Crypto News Headlines (28-Feb-2022)

The European Union has “resolved” to isolate Russia from the international financial system, including by blocking some banks from the Society for Worldwide Interbank Financial Telecommunication (SWIFT), the messaging network underpinning global financial transactions.

In blocking Russia from SWIFT, the European Union would block Russian institutions from conducting any interbank transactions with non-Russian entities, effectively cutting it off from the global financial system. The move came days after Russian military forces launched attacks on various cities and military bases in Ukraine, including in the nation’s capitol Kiev.

Italy, Hungary and Cyprus were initially opposed to the move, but expressed support for it on Friday and Saturday. Meanwhile, Germany is in favor of “targeted and functional” restrictions on Russia.

The European Commission formalized this support later Saturday in a public statement attributed to the EC, France, Germany, Italy, UK, Canada and U.S.

“We commit to ensuring that selected Russian banks are removed from the SWIFT messaging system. This will ensure that these banks are disconnected from the international financial system and harm their ability to operate globally,” the statement said.

Bitcoin trades were steady as commodity prices rallied on Monday, hinting at higher inflation ahead. However, the resilience to the escalating Ukraine-Russia crisis may prove fleeting as demand for the the U.S. dollar, the global reserve currency and one of the most liquid asset globally, is rising.

At 08:23 UTC, the cryptocurrency was changing hands near $38,350, representing a 1.7% gain on the day. Prices fell over 3% on Sunday, providing negative cues to traditional markets.

Oil is trading 4% higher on both sides of the Atlantic, extending its recent exponential rally. Russia and Ukraine-linked agricultural commodities like wheat and corn are up 4% and 3%, respectively, according to data from

“The range of near-term price outcomes for commodities has become extreme, given the concern of further military escalation, energy sanctions or potential for a cease-fire,” Goldman said in a note to clients on Sunday, according to Reuters.

The Russian ruble plunged 40% during early Russian trading hours and hit a record low of 118 per U.S. dollar as the western countries stepped up punitive sanctions on Moscow, intending to isolate the country from the global financial system.

The Bank of Russia raised rates from 9.5% to 20% and ordered companies to sell 80% of their foreign currency revenue to counter ruble depreciation risks and higher inflation, per Reuters.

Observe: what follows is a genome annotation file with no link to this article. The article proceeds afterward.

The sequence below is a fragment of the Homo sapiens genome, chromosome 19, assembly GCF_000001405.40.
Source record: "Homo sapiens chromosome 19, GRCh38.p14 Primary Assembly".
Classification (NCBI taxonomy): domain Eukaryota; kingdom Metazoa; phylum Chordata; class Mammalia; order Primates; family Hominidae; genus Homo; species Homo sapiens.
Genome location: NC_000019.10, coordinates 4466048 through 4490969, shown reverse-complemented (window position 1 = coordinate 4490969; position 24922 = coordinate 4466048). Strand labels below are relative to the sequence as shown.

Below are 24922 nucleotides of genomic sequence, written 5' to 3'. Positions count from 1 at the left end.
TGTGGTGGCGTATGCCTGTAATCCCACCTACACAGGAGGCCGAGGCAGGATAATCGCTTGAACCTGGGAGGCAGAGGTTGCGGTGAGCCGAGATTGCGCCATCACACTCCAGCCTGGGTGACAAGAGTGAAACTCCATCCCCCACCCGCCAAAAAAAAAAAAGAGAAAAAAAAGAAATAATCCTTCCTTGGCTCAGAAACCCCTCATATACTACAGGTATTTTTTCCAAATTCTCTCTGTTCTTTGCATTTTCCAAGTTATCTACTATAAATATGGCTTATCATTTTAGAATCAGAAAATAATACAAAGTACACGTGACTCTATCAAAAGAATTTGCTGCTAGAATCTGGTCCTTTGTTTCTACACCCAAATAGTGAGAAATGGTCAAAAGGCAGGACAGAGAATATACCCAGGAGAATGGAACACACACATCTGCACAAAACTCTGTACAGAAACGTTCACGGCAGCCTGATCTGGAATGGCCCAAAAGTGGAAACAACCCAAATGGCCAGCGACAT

The founder of the infamous crypto exchange BitConnect, Satish Kumbhani, has been charged for allegedly misleading investors globally and defrauding them of $2.4 billion in the process.

According to the Department of Justice (DOJ), a San Diego-based federal grand jury specifically charged Kumbhani for orchestrating the alleged Ponzi scheme via BitConnect’s “Lending Program”:

 “BitConnect operated as a Ponzi scheme by paying earlier BitConnect investors with money from later investors. In total, Kumbhani and his co-conspirators obtained approximately $2.4 billion from investors.”

Back in 2017 amid the hype, BitConnect (BCC) recorded an all-time high of $463.31 in trading price, which according to the DOJ reached a peak market capitalization of $3.4 billion. However, as evidenced by the graph above, the prices soon collapsed within a few months causing massive losses to investors.

EBay  (EBAY) – Get eBay Inc. Report which aims to be the marketplace for Gen-Z and millennials, is studying the possibility of adding cryptocurrencies as possible means of payment. The firm could make an announcement on March 10 during its day dedicated to investors, its CEO Jamie Iannone told TheStreet.

“We’re just completing our transition to manage payments where we’re now managing $85 billion of volume on our platform directly,” Iannone told TheStreet. “This gives us the ability to open up new forms of payment.”

“We opened up Google Pay and Apple Pay. We have a partnership with Afterpay in Australia, which is a platform that appeals to Gen Z, and that is a buy now pay later platform on the marketplace,” Iannone continued.

“And so we continue to evaluate other forms of payments that we should take on the platform. We don’t currently accept cryptocurrency on the platform.”

Ukraine’s government has raised more than $10 million in cryptocurrency donations, turning to an unlikely crowdfunding method to help it get through a brutal invasion from Russia.

The official Twitter account of the Ukrainian government on Saturday posted addresses for two crypto wallets, one accepting only bitcoin and the other taking ether and tether, a token that tracks the value of the U.S. dollar.

As of Sunday, those wallets have attracted $10.2 million worth of crypto, according to research from blockchain analytics firm Elliptic. That’s on top of the millions in digital currency donated to nongovernmental organizations supporting the Ukrainian military.

About $1.86 million of the money donated to Ukraine’s government was generated through the sale of a non-fungible token, or NFT, originally intended to raise funds for WikiLeaks founder Julian Assange, Elliptic said.

NFTs are unique digital assets designed to represent ownership of virtual items, such as artwork or video game characters.